Free wood heat does not exist 😉

    The quantity of wood required to do the job is large.

    You live in sunny climes, and pool heating is one job the sun does well.

    Have a look at:

  23. Dan Lacinski says:


    Pre heating the air can reduce the amount of oxygen in the air. All things equal cold air carries more oxygen. If you pre heat the air you need to compress it to keep the oxygen up. You need oxygen not just air. Also, you will be a slave to the wood burner. Keep working on solar and reduce the amount of heat lost in the pool.


  24. Kevin says:

    Dr. Spencer,

    Welcome to the field of engineering. I think what you will find while designing your pool heater is that some rules apply (these are not made up the the engineers, but they have been detailed by the scientists);

    1) You can slow the “speed of heat” (ie: insulation)
    2) You can increase the “speed of heat” (ie: copper .vs. steel)
    3) You can achieve better performance by spending more money (within limits)
    4) The laws of Physics always determine the upper limit of rule #3
    5) You cannot achieve any form of “energy gain”

    Once you have broken rule #5 please let me know because I would like to invest in your pool heater.

    I like to think that engineering is largely a game of “push the gelatin around”. Every complex system I have worked with is very much like a balloon filled with gelatin. I can indeed push on one side and achieve a little higher “performance” on that side of the balloon, but the balloon always bulges someplace else and I have to spend more money for parts, energy, labor, maintenance, initial engineering, consumables etc.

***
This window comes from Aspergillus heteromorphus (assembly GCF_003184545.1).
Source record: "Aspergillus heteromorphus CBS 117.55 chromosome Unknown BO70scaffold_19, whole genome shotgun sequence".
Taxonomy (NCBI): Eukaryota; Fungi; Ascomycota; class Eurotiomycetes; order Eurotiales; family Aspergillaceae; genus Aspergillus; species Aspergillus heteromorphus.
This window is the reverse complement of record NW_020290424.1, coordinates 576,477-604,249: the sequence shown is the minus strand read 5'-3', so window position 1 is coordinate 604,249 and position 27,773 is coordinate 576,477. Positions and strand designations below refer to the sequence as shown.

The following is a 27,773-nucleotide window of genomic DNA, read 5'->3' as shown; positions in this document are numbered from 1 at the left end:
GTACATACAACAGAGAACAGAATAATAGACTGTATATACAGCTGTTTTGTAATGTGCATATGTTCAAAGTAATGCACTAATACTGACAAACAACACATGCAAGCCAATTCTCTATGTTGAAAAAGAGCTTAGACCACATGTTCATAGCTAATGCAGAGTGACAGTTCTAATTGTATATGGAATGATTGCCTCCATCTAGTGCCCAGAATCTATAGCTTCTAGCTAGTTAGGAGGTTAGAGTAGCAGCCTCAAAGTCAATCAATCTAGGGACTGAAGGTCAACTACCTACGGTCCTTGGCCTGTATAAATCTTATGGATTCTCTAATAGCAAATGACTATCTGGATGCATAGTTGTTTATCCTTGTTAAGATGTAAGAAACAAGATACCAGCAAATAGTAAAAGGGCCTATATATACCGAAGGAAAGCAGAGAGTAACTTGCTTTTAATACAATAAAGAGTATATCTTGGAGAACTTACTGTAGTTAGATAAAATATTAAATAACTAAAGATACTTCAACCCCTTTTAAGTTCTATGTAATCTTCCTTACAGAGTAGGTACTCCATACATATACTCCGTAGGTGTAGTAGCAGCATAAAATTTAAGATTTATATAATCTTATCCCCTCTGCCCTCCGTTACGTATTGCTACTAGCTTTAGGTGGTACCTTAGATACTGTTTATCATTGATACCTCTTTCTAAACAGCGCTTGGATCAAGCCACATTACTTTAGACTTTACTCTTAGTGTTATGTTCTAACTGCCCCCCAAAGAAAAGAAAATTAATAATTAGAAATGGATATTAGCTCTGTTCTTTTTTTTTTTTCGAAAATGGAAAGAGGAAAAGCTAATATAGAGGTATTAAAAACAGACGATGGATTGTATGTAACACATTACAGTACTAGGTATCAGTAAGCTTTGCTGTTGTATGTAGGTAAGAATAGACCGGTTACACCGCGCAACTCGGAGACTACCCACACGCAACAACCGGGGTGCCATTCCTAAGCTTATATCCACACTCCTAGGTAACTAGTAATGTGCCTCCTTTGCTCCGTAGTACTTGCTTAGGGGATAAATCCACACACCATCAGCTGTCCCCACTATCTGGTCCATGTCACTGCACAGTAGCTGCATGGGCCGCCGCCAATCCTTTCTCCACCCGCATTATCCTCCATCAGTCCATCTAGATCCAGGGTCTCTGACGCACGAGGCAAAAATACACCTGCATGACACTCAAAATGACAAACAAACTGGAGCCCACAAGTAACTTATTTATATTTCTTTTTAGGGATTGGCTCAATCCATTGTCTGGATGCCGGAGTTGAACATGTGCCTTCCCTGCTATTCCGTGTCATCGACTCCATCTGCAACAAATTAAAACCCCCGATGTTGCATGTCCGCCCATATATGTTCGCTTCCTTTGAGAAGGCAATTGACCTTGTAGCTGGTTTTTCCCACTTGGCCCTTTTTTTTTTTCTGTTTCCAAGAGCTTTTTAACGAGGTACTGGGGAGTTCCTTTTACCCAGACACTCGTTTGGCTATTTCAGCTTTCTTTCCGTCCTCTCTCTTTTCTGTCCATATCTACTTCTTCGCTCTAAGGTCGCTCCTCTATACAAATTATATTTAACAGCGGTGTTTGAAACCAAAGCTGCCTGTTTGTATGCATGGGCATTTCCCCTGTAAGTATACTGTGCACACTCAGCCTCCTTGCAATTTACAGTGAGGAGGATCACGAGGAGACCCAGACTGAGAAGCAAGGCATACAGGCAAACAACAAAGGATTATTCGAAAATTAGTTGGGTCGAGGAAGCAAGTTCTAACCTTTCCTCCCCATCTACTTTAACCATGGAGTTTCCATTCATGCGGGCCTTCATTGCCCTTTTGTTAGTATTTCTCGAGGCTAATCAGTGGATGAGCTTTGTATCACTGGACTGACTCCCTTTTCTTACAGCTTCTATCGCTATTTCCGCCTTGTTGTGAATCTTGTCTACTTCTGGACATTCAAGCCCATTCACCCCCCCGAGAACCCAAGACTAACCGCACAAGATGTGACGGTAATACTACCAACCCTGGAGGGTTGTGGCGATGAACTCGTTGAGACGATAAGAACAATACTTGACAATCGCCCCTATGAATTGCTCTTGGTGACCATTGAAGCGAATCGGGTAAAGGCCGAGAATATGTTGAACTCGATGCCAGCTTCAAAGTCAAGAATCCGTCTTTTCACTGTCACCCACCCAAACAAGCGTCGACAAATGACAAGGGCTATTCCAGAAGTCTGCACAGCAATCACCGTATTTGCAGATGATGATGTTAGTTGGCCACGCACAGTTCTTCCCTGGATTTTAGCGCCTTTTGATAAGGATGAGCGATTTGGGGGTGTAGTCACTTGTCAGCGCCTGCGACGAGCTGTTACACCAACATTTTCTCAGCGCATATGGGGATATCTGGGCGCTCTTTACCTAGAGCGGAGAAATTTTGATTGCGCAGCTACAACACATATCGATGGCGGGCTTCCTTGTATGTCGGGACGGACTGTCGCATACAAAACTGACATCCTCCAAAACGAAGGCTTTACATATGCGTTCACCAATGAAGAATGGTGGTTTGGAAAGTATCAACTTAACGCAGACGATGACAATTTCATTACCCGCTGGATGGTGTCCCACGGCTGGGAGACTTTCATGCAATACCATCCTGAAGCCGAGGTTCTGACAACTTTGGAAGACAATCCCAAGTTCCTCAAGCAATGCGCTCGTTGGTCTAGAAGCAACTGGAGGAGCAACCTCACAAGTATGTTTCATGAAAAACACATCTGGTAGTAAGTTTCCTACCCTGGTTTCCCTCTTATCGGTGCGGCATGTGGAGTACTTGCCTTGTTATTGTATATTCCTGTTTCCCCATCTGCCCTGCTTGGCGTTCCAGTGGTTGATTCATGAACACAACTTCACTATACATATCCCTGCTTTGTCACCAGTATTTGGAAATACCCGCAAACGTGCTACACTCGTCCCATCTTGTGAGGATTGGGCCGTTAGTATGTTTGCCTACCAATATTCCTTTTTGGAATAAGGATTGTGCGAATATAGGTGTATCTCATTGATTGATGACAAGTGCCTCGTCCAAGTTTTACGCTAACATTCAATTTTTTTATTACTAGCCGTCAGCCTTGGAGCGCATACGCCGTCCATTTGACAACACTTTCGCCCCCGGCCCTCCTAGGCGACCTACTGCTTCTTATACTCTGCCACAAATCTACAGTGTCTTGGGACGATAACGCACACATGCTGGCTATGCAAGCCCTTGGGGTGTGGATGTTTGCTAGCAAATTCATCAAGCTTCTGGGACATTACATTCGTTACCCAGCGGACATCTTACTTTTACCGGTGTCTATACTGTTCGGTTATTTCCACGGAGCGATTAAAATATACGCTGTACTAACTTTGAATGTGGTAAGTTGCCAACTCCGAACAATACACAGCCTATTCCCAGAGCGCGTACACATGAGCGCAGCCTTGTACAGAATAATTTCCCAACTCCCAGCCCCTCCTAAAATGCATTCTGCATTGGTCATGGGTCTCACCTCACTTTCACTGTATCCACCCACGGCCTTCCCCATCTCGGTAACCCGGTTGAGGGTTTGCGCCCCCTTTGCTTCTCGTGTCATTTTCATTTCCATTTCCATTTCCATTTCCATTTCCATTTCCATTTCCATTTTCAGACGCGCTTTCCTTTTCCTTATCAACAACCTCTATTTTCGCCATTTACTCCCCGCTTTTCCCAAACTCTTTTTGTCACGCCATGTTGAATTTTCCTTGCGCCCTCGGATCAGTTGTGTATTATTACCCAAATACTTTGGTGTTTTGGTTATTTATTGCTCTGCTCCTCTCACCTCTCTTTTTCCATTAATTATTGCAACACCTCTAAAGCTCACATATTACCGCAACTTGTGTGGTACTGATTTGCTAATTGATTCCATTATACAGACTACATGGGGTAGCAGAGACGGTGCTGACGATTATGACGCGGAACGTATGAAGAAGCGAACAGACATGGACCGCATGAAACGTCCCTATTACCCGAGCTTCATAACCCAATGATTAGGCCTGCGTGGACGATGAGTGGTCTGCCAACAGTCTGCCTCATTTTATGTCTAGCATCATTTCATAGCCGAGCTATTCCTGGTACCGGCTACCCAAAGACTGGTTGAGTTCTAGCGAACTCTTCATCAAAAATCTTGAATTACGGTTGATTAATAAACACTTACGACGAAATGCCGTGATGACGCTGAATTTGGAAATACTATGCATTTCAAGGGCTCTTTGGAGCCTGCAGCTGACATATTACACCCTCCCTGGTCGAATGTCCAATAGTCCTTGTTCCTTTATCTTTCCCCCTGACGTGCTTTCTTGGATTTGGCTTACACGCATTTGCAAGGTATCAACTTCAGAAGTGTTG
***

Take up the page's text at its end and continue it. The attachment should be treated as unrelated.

Cheers, Kevin.

  25. Terry says:

    Hi Roy
    Re your comment
    “But after thinking and reading about this, I don’t really see the need for a distinction between “primary” and “secondary” air sources for a wood stove. All that is needed is a sufficient supply of pre-heated air to the whole fire. The secondary burn technology seems to me to be a retrofit to fix a problem that could just as easily have been fixed by reworking the primary air supply.”

    That is not entirely true. One of the reasons for having separate prim and sec air, is so that you control the rate of burn with the primary air, in somewhat of a starved air condition. The secondary air is to burn the residual combustibles. If you add all the air in as primary then the fuel burns uncontrolably and without adequate residence time producing smoke and unburned gaseous fuel. So to control the burn rate, you limit the primary air first, then finish the job with the sec.

  26. Mac says:


    Perhaps you have already considered a different source of “free” heat, your HVAC system.

    Many btu’s are discarded with the exhaust air from your AC condensing unit outside your home. It would seem that most of that heat could be recovered with a “freon” to water heat exchanger placed at the compressor discharge, before or instead of the “freon” to air exchanger that is currently there. The “pool heater” could be placed in the heat discharge circut of a gound water heat pump system as well. Neiter option would add homeowner work load or fuel consumption. All you would need for equipment would be a pump for the water and a heat exhanger capable of withstanding the high pressures seen by the “freon” system.

    This would of course void any warrenty on the AC system but if competently installed there would be no reason to believe it would adversely affect the system.

    I have hot done the calculations regarding AC system heat discharge v pool heating requirements as both of those depend on local conditions.

  27. TWW says: